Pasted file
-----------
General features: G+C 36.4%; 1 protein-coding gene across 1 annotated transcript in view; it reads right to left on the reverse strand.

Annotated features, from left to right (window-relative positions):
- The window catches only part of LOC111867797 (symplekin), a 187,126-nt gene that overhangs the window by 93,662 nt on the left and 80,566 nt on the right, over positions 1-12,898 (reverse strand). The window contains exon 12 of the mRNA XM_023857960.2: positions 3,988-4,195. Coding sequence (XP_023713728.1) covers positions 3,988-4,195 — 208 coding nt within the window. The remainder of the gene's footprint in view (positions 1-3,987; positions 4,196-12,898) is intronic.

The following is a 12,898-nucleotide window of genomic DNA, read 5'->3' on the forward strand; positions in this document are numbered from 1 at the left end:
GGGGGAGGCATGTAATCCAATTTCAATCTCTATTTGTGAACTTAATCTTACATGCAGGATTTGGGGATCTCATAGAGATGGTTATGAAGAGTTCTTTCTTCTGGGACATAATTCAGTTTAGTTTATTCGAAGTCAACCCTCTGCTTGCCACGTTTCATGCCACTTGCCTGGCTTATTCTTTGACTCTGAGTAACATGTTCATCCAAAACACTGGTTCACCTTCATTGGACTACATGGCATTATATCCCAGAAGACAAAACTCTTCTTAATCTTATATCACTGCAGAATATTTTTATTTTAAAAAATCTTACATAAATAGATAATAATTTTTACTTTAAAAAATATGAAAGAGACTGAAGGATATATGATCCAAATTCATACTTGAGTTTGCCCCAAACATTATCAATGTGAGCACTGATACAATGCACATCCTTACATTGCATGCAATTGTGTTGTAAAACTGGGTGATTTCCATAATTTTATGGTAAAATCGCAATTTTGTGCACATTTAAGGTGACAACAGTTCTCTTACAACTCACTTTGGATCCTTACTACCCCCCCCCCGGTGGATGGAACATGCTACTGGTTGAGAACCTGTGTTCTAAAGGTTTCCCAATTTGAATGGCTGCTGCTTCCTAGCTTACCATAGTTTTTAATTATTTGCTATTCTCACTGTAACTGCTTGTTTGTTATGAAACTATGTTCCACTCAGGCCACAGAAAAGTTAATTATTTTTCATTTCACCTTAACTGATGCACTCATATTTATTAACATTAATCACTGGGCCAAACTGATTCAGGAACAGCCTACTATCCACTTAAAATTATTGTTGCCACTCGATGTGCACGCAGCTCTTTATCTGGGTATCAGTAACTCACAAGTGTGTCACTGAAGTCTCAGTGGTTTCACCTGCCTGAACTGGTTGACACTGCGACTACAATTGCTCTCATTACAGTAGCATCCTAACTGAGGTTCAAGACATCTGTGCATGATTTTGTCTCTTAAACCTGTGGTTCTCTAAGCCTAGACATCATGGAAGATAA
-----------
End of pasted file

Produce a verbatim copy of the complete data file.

General features: G+C 36.4%; 1 protein-coding gene across 1 annotated transcript in view; it reads right to left on the reverse strand.

Annotated features, from left to right (window-relative positions):
- The window catches only part of LOC111867797 (symplekin), a 187,126-nt gene that overhangs the window by 93,662 nt on the left and 80,566 nt on the right, over positions 1-12,898 (reverse strand). The window contains exon 12 of the mRNA XM_023857960.2: positions 3,988-4,195. Coding sequence (XP_023713728.1) covers positions 3,988-4,195 — 208 coding nt within the window. The remainder of the gene's footprint in view (positions 1-3,987; positions 4,196-12,898) is intronic.

The following is a 12,898-nucleotide window of genomic DNA, read 5'->3' on the forward strand; positions in this document are numbered from 1 at the left end:
GGGGGAGGCATGTAATCCAATTTCAATCTCTATTTGTGAACTTAATCTTACATGCAGGATTTGGGGATCTCATAGAGATGGTTATGAAGAGTTCTTTCTTCTGGGACATAATTCAGTTTAGTTTATTCGAAGTCAACCCTCTGCTTGCCACGTTTCATGCCACTTGCCTGGCTTATTCTTTGACTCTGAGTAACATGTTCATCCAAAACACTGGTTCACCTTCATTGGACTACATGGCATTATATCCCAGAAGACAAAACTCTTCTTAATCTTATATCACTGCAGAATATTTTTATTTTAAAAAATCTTACATAAATAGATAATAATTTTTACTTTAAAAAATATGAAAGAGACTGAAGGATATATGATCCAAATTCATACTTGAGTTTGCCCCAAACATTATCAATGTGAGCACTGATACAATGCACATCCTTACATTGCATGCAATTGTGTTGTAAAACTGGGTGATTTCCATAATTTTATGGTAAAATCGCAATTTTGTGCACATTTAAGGTGACAACAGTTCTCTTACAACTCACTTTGGATCCTTACTACCCCCCCCCCGGTGGATGGAACATGCTACTGGTTGAGAACCTGTGTTCTAAAGGTTTCCCAATTTGAATGGCTGCTGCTTCCTAGCTTACCATAGTTTTTAATTATTTGCTATTCTCACTGTAACTGCTTGTTTGTTATGAAACTATGTTCCACTCAGGCCACAGAAAAGTTAATTATTTTTCATTTCACCTTAACTGATGCACTCATATTTATTAACATTAATCACTGGGCCAAACTGATTCAGGAACAGCCTACTATCCACTTAAAATTATTGTTGCCACTCGATGTGCACGCAGCTCTTTATCTGGGTATCAGTAACTCACAAGTGTGTCACTGAAGTCTCAGTGGTTTCACCTGCCTGAACTGGTTGACACTGCGACTACAATTGCTCTCATTACAGTAGCATCCTAACTGAGGTTCAAGACATCTGTGCATGATTTTGTCTCTTAAACCTGTGGTTCTCTAAGCCTAGACATCATGGAAGATAA